Excerpt of U.S. Air Force accident report for Maj. William J. Vinopal, who crashed in southern Lake Huron on June 13, 1966, in his F-106A fighter jet. (Courtesy of Donald Maury/Lake Huron Exploration)
Excerpt of U.S. Air Force accident report for Maj. William J. Vinopal, who crashed in southern Lake Huron on June 13, 1966, in his F-106A fighter jet. (Courtesy of Donald Maury/Lake Huron Exploration)

In the months following the crash, the Air Force hired Jon Lindbergh, the son of famed aviator Charles Lindbergh, who was also a former diver with the Navy’s Underwater Demolition Team. His search was also unsuccessful, and the cause of the accident remains unclear.

The current all-volunteer crew began their search with John Beebe’s sailing boat and simple, commercial fish-finding gear. After preliminary fundraising efforts, the team purchased a towable sonar device to better map the lake bed.

“I took all the data and figured out the unknown data. We plotted it on a nav chart,” said Donald Maury, a former Navy chief petty officer, who volunteers on the team as research director. “We are going in grids in the areas we suspect through our calculations and the last reports where the aircraft was located.”

News of the search was “hugely important” to the living members of the Vinopal family, Beebe said. “They were thrilled to hear that somebody was looking for their dad, that he wasn’t forgotten.”

Newspaper clipping from The Times Herald of Port Huron, Michigan, from Thursday, June 16, 1966, announcing the unsuccessful conclusion of the search for Maj. William J. Vinopal's downed aircraft. (Courtesy of Donald Maury/Lake Huron Exploration)
Newspaper clipping from The Times Herald of Port Huron, Michigan, from Thursday, June 16, 1966, announcing the unsuccessful conclusion of the search for Maj. William J. Vinopal’s downed aircraft. (Courtesy of Donald Maury/Lake Huron Exploration)

Other members of the exploration crew include retired Air Force Lt. Col. Brian Leslie, who serves as the team’s engineer; Jeff Isabell, a former Navy aviation warfare systems operator and the team’s sonar expert; and retired Air Force Senior Master Sgt. Dave Howard.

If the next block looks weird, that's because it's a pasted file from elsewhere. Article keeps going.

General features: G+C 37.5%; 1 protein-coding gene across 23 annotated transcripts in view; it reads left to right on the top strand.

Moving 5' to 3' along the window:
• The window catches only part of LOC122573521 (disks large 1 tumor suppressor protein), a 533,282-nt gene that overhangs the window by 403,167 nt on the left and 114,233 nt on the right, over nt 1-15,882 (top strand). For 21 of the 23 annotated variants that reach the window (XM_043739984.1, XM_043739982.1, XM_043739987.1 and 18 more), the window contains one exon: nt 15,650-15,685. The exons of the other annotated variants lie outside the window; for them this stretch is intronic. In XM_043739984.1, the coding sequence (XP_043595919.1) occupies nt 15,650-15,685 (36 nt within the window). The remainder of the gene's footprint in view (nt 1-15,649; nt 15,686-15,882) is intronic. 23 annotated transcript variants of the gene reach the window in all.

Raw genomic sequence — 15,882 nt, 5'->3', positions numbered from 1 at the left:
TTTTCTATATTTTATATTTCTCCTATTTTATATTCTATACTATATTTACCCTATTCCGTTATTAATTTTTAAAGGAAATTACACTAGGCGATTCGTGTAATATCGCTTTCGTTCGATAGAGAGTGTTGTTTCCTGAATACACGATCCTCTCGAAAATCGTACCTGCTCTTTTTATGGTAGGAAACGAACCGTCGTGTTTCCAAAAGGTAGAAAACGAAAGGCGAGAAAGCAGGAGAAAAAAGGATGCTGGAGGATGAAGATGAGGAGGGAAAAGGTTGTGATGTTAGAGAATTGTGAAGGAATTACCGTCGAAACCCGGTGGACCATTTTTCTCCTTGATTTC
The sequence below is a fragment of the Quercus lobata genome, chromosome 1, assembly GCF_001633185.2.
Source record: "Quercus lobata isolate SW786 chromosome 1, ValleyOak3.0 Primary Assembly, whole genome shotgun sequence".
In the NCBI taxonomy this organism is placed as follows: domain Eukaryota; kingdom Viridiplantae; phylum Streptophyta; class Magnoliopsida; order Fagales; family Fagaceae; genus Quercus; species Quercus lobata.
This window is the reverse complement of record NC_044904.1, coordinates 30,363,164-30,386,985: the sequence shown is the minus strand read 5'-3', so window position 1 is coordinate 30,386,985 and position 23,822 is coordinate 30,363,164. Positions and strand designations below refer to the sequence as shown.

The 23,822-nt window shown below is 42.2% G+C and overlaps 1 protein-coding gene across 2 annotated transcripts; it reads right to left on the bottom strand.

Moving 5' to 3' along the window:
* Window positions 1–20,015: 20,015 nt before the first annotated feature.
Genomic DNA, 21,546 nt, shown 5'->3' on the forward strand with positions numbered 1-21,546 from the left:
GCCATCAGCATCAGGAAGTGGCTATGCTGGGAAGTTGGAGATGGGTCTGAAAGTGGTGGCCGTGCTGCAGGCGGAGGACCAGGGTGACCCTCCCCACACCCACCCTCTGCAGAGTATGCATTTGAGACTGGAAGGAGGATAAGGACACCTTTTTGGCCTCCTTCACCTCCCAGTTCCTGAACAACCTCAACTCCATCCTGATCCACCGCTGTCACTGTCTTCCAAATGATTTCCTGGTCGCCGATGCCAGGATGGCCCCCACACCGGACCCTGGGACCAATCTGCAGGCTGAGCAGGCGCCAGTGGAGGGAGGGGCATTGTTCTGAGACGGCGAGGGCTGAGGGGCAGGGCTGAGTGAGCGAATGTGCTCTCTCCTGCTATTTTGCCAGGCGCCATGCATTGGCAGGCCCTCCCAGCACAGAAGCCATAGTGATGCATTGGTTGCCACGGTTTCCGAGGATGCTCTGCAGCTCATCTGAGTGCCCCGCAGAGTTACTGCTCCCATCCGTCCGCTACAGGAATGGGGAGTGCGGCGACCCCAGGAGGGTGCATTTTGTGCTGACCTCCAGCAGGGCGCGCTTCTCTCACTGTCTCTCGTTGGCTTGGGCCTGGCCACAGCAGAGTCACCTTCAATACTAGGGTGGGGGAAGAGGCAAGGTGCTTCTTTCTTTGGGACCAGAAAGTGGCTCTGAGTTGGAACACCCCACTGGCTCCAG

They have since purchased a used diesel-engine boat, the Sonya Lee, to replace their sailboat and have created a new GoFundMe page to raise additional funds for a high performance underwater rover.

“The purpose for the ROV is that we can’t take divers out with us all the time,” Maury said. “The ROV, you can throw it in the water, get a quick visual. If it’s nothing, you can mark it off and move on.”

Locating the crash site has proven to be difficult, even with the team’s years of advanced military training.

Lake Huron itself covers over 23,000 square miles. While the group has narrowed down their area of operations to 660 square miles, it is still an enormous area to investigate.

The Lake Huron Exploration team's search area for the wreckage of Maj. William J. Vinopal, based off contemporaneous newspaper reports and Air Force flight records. (Courtesy of Donald Maury/Lake Huron Exploration)
The Lake Huron Exploration team’s search area for the wreckage of Maj. William J. Vinopal, based off contemporaneous newspaper reports and Air Force flight records. (Courtesy of Donald Maury/Lake Huron Exploration)

The team of veterans, however, remains undeterred.

“We are just trying to bring a brother, a fellow veteran home,” Bebee said. “He was a great guy, serving his country, flying his F-106. And he went missing one day. We want to solve that mystery.”

Should the crew locate the wreckage, they will investigate with divers to confirm the presence of Vinopal’s remains. If the remains are co-located with the jet, team members said they will defer to the family to either leave the airman undisturbed or allow the federal government to repatriate his remains.

“It’s just the issue of knowing that there’s a guy still out there somewhere. We are not trying to beat our chests. We are just quietly going about it,” Maury added. “It’s just to bring closure to the family. That’s all John [Beebe] did from the very beginning, and that’s everybody’s attitude on the crew.”

About

Dylan Gresik is a reporting intern for Military Times through Northwestern University’s Journalism Residency program.